Stone wool is literally legendary. Strings of molten stone, found after volcanic eruptions in Hawaii, were once thought to be the hair of the temperamental goddess Madame Pele, who tore it out in an uncontrollable rage. While the myth may not hold much weight in modern society, stone wool is worthy of consideration of another sort. The basalt-based material is sound-absorbent, fire- and water-resistant, and energy-efficient.
Rockwool International began producing stone wool more than 70 years ago, using a patented process to melt volcanic rocks and turn them into a fibrous material. Now Rockfon Group, the corporation’s subsidiary that creates ceiling tiles, has brought the technology to North America.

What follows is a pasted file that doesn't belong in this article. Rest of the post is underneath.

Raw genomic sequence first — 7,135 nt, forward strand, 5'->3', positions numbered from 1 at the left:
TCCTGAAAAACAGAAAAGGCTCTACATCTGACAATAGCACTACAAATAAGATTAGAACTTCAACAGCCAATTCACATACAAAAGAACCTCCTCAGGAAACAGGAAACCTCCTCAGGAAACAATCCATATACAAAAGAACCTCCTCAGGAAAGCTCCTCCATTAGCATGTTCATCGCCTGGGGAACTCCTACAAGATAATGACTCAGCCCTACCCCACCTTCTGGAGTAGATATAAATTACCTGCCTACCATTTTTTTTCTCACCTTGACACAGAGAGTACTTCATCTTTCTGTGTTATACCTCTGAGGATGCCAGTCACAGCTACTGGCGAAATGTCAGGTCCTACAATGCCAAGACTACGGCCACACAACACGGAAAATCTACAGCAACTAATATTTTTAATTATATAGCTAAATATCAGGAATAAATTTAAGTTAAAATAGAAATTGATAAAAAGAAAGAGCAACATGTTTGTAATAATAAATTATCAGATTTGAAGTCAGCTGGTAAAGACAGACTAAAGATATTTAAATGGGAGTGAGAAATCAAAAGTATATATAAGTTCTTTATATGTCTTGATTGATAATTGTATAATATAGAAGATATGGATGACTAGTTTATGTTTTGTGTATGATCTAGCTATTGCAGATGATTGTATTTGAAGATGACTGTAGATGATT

“It’s the porous nature of stone wool that enables Rockfon ceilings to absorb sound from all angles,” explains Chris Marshall, the sales director of Rockfon Group’s North American division. But the advantages go far beyond eliminating the “cocktail party” effect of conver-sations echoing throughout a room. The tiles are comprised of 74–97 percent recycled materials. High thermal insulation and light reflection help save energy, while fire and water resistance prevent changes in shape or performance, allowing for an exceptionally long product life. And Rockfon has no worries about running out of resources— there is enough basalt in the world to support stone wool production for ten million years.
Rockfon ceilings are made from basalt mixed with foundry coke, creating renewable stone wool.
The sound-absorbent tiles resist temperatures up to 2150° F and are hydrophobic, so they don’t sag, lose their shape, rot, or allow fungal growth.
Depending on a client’s needs, different options are available for hospitals, universities, offices, and parking garages.